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Dostoevsky's Occasional Writings By F.M. Dostoevsky

Dostoevsky's Occasional Writings by F.M. Dostoevsky

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Summary

A collection of articles, sketches, and letters spanning 33 years in Fyodor Dostoevsky's writing career, from 1847, just after the successful publication of his first novel, until 1880, a year before his death.

Dostoevsky's Occasional Writings Summary

Dostoevsky's Occasional Writings by F.M. Dostoevsky

A collection of articles, sketches, and letters spanning 33 years in Fyodor Dostoevsky's writing career, from 1847, just after the successful publication of his first novel, until 1880, a year before his death. This volume allows the reader to measure the broad scope of his artistic development and the changes that occurred as a result of such cataclysmic events as Dostoevsky's arrest and trial for treason and his subsequent imprisonment and exile in Siberia.

About F.M. Dostoevsky

One of the most powerful and significant authors in all modern fiction, Fyodor Dostoevsky was the son of a harsh and domineering army surgeon who was murdered by his own serfs (slaves), an event that was extremely important in shaping Dostoevsky's view of social and economic issues. He studied to be an engineer and began work as a draftsman. However, his first novel, Poor Folk (1846), was so well received that he abandoned engineering for writing. In 1849, Dostoevsky was arrested for being a part of a revolutionary group that owned an illegal printing press. He was sentenced to be executed, but the sentence was changed at the last minute, and he was sent to a prison camp in Siberia instead. By the time he was released in 1854, he had become a devout believer in both Christianity and Russia - although not in its ruler, the Czar. During the 1860's, Dostoevsky's personal life was in constant turmoil as the result of financial problems, a gambling addiction, and the deaths of his wife and brother. His second marriage in 1887 provided him with a stable home life and personal contentment, and during the years that followed he produced his great novels: Crime and Punishment (1886), the story of Rodion Raskolnikov, who kills two old women in the belief that he is beyond the bounds of good and evil; The Idiot (1868), the story of an epileptic who tragically affects the lives of those around him; The Possessed (1872), the story of the effect of revolutionary thought on the members of one Russian community; A Raw Youth (1875), which focuses on the disintegration and decay of family relationships and life; and The Brothers Karamazov (1880), which centers on the murder of Fyodor Karamazov and the effect the murder has on each of his four sons. These works have placed Dostoevsky in the front rank of the world's great novelists. Dostoevsky was an innovator, bringing new depth and meaning to the psychological novel and combining realism and philosophical speculation in his complex studies of the human condition.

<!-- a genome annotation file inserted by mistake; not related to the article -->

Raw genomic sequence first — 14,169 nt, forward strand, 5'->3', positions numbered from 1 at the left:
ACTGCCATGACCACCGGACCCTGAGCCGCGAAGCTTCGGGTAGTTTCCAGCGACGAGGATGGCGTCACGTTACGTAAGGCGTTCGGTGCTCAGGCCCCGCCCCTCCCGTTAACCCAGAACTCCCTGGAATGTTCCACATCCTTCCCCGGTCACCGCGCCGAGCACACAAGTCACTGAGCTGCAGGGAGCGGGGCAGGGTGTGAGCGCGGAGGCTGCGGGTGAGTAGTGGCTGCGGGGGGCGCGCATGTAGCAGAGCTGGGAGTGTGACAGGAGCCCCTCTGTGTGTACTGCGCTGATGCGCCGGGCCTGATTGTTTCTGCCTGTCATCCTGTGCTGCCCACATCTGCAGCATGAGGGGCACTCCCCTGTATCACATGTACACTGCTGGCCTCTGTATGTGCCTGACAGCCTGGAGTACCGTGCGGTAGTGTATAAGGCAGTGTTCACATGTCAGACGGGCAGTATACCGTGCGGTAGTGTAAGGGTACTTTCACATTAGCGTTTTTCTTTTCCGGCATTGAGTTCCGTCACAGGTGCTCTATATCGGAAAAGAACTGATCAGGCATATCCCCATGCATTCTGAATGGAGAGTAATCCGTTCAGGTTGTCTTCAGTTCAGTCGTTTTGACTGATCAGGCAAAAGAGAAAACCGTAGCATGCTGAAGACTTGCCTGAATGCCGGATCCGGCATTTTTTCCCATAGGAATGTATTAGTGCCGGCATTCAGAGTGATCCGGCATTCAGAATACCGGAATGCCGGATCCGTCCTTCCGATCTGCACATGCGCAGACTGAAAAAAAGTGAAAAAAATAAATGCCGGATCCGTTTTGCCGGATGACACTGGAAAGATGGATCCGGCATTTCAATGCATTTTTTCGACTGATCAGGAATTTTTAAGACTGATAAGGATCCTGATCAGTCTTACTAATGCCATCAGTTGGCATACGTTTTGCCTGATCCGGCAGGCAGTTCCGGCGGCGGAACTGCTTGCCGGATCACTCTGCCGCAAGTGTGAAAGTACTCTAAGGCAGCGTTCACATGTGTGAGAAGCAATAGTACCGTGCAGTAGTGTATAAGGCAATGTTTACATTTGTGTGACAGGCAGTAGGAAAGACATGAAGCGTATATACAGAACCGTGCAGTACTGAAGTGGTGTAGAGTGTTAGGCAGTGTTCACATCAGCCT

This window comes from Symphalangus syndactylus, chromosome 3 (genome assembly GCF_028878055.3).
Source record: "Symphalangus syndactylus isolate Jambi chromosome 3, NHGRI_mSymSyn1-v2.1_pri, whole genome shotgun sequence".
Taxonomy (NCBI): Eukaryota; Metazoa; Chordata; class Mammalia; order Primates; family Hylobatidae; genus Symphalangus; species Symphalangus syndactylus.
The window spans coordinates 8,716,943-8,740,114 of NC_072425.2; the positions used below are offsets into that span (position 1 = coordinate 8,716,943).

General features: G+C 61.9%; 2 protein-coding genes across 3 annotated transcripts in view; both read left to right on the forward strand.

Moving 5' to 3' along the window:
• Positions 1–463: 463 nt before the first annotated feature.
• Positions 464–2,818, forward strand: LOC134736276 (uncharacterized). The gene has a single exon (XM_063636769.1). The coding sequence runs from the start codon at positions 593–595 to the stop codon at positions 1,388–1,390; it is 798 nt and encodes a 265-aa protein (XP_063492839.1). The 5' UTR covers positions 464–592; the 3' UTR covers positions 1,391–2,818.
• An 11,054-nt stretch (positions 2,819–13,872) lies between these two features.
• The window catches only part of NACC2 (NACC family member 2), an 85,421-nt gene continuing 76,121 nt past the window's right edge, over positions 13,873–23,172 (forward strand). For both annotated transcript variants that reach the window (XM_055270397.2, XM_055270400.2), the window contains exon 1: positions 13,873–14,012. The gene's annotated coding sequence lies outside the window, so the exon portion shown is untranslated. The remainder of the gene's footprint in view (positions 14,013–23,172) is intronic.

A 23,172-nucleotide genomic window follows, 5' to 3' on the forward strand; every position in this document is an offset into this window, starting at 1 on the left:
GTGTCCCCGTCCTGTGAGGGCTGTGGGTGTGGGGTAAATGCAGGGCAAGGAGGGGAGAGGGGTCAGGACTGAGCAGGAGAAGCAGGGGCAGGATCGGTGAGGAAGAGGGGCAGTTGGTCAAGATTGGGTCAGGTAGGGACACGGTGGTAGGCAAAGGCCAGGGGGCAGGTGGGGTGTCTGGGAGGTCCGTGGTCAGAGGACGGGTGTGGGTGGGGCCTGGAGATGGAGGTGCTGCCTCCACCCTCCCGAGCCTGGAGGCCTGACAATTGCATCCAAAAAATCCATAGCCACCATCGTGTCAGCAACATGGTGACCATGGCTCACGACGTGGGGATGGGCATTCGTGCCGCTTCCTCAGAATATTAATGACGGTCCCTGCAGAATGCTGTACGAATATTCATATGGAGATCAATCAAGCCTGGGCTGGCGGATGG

David Magarshack's translations include works by Dostoevsky, Turgenev, Chekhov, Gorky, and Pushkin. He has also written biographies of Dostoevsky and Gogol.


Additional information

NGR9780810114739
9780810114739
0810114739
Dostoevsky's Occasional Writings by F.M. Dostoevsky
New
Hardback
Northwestern University Press
1997-07-30
376
N/A
Book picture is for illustrative purposes only, actual binding, cover or edition may vary.
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